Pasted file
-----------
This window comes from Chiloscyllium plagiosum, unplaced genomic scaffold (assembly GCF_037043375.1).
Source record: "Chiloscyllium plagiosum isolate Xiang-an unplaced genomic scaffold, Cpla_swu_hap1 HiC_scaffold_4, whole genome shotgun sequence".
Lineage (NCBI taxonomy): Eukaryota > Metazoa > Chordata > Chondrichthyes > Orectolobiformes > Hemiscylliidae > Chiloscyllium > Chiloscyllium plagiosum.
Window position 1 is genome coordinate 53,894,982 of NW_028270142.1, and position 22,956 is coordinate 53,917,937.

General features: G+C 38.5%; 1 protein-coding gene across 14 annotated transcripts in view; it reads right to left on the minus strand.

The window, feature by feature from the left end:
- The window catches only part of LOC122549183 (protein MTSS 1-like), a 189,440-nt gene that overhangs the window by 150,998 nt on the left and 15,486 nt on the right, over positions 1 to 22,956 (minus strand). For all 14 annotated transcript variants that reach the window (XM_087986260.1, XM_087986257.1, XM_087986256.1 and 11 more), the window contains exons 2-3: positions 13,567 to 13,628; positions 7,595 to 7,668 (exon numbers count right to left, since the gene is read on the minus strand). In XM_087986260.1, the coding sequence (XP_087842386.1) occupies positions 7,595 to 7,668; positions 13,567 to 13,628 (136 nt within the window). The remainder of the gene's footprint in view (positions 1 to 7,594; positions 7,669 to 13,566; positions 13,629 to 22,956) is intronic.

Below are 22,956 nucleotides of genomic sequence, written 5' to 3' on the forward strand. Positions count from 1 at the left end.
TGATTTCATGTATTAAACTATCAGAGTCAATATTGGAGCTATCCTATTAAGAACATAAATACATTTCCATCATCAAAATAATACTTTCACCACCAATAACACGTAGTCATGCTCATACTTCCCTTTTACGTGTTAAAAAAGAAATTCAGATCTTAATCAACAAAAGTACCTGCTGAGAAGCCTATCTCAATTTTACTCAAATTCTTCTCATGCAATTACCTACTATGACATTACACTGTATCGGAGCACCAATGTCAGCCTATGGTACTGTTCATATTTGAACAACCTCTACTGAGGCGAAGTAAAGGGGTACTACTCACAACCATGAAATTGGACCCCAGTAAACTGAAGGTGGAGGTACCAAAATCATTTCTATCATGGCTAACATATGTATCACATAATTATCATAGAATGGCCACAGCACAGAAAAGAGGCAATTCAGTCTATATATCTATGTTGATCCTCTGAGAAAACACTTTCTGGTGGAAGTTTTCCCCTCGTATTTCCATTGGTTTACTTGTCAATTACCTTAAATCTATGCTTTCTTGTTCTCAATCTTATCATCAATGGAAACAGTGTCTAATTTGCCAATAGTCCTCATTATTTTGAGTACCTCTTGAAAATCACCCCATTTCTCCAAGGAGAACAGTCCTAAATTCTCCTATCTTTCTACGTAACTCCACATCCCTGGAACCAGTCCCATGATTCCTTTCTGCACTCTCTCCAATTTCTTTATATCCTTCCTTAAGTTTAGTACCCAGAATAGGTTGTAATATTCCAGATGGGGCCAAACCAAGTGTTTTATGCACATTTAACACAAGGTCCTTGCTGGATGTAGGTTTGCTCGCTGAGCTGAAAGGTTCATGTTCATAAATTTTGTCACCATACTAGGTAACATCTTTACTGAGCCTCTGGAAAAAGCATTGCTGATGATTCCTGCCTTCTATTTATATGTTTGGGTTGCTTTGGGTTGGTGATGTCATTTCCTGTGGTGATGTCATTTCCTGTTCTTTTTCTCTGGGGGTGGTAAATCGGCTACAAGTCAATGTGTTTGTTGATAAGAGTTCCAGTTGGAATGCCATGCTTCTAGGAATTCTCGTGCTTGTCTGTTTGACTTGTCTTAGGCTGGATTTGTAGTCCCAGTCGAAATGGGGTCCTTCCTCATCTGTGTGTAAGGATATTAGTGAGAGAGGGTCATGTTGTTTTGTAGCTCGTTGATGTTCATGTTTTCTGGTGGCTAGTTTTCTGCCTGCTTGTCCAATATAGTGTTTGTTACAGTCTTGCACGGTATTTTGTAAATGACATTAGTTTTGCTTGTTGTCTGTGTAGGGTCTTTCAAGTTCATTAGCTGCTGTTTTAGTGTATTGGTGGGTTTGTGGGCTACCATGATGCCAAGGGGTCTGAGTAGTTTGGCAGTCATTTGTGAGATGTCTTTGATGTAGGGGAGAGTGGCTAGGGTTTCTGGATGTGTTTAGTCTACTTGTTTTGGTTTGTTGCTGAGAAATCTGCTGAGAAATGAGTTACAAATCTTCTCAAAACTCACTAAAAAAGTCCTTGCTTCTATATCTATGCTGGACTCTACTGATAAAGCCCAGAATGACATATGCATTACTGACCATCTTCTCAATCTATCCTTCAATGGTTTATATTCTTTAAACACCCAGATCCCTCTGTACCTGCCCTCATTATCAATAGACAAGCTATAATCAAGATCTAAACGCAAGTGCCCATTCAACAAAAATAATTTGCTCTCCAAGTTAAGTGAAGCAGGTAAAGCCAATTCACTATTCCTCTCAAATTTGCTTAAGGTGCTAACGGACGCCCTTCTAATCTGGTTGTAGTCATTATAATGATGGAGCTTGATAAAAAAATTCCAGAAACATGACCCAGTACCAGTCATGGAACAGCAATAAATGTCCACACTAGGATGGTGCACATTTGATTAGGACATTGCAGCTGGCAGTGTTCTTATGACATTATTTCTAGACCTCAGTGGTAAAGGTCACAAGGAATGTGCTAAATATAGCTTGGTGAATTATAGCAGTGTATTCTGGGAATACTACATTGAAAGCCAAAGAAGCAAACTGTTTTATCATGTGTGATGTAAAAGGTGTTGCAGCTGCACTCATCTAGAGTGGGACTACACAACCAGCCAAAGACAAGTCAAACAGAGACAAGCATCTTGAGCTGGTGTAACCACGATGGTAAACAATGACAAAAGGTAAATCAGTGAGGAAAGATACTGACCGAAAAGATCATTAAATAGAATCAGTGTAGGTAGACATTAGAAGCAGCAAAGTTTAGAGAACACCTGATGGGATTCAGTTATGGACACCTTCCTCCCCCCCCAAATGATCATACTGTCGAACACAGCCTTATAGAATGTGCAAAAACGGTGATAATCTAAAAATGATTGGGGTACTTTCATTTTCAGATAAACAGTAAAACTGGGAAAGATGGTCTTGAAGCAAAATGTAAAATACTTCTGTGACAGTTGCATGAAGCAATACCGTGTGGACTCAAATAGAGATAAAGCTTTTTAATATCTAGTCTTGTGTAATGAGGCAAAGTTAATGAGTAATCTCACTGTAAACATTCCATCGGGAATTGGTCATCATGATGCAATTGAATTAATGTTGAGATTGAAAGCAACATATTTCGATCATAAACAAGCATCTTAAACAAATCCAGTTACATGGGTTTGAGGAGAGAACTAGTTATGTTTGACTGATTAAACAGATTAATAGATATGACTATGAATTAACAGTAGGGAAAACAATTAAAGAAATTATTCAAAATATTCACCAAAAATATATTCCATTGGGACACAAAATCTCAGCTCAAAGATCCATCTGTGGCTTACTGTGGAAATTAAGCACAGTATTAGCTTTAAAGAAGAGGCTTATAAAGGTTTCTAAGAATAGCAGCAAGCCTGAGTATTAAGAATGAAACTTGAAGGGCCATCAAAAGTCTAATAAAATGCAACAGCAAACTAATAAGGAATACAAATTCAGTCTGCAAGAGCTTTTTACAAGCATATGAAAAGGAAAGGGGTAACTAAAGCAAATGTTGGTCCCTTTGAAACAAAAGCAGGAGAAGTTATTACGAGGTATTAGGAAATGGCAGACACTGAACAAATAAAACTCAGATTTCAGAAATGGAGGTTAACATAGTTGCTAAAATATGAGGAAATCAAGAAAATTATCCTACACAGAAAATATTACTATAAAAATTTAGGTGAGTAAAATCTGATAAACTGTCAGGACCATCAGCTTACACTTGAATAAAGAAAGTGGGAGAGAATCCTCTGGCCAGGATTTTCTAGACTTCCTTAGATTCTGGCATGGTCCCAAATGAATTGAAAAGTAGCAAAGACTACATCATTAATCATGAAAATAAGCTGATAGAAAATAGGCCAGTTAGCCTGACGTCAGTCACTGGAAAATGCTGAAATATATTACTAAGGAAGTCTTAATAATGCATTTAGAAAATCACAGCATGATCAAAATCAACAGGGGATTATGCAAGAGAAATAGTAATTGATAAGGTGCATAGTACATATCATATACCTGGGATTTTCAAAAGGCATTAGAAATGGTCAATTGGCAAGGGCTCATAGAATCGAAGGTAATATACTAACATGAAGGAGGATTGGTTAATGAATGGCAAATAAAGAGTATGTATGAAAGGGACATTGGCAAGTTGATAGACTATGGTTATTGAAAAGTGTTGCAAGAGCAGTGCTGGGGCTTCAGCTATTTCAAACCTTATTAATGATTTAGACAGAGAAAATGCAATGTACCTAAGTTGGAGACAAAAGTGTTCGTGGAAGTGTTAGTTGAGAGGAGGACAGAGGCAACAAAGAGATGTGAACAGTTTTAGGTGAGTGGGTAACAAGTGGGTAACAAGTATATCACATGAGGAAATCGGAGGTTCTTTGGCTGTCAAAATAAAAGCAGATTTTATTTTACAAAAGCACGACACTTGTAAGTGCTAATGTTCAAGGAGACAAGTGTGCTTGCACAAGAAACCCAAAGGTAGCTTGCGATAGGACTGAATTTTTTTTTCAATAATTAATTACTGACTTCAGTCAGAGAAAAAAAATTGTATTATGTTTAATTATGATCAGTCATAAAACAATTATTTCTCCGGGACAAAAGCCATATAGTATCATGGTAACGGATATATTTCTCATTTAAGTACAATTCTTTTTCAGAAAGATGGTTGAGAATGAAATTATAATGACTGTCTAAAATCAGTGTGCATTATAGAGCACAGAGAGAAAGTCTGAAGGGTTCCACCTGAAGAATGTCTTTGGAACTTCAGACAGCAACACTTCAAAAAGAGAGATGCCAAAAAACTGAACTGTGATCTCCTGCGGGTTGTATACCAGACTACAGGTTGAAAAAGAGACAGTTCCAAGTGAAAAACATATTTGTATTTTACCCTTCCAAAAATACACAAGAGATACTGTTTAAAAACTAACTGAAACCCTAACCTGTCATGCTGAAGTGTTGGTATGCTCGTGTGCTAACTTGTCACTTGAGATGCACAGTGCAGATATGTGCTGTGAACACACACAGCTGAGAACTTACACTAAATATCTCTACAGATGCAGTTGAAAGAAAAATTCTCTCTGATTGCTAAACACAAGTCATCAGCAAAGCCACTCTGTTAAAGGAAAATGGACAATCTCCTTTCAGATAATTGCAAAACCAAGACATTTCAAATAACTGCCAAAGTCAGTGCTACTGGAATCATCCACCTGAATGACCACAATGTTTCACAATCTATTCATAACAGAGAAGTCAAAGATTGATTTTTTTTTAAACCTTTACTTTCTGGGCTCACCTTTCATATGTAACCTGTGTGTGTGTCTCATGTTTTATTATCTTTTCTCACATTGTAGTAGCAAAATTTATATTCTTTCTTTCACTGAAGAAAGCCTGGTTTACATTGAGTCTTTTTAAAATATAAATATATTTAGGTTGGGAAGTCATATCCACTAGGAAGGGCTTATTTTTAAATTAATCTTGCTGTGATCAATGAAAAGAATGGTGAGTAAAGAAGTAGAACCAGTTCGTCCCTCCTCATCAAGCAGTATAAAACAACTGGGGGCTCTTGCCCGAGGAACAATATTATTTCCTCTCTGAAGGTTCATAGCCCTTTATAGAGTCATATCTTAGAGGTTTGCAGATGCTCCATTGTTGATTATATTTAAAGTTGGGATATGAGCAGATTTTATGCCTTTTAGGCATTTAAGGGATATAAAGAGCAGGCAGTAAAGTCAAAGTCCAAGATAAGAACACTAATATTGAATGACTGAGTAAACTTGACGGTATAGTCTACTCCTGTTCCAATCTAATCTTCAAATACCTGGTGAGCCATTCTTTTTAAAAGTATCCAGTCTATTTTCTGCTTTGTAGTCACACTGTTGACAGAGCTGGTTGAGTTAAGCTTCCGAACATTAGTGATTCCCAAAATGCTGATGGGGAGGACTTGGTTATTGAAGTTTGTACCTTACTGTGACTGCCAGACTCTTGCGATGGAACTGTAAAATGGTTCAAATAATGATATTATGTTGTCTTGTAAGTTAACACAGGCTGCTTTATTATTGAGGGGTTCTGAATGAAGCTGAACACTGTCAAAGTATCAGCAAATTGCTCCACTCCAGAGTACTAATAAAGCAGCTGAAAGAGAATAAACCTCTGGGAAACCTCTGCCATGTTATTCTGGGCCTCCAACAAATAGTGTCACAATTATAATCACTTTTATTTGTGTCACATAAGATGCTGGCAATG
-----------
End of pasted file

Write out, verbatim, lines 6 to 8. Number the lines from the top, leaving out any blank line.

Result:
The window, feature by feature from the left end:
- The window catches only part of LOC122549183 (protein MTSS 1-like), a 189,440-nt gene that overhangs the window by 150,998 nt on the left and 15,486 nt on the right, over positions 1 to 22,956 (minus strand). For all 14 annotated transcript variants that reach the window (XM_087986260.1, XM_087986257.1, XM_087986256.1 and 11 more), the window contains exons 2-3: positions 13,567 to 13,628; positions 7,595 to 7,668 (exon numbers count right to left, since the gene is read on the minus strand). In XM_087986260.1, the coding sequence (XP_087842386.1) occupies positions 7,595 to 7,668; positions 13,567 to 13,628 (136 nt within the window). The remainder of the gene's footprint in view (positions 1 to 7,594; positions 7,669 to 13,566; positions 13,629 to 22,956) is intronic.

Below are 22,956 nucleotides of genomic sequence, written 5' to 3' on the forward strand. Positions count from 1 at the left end.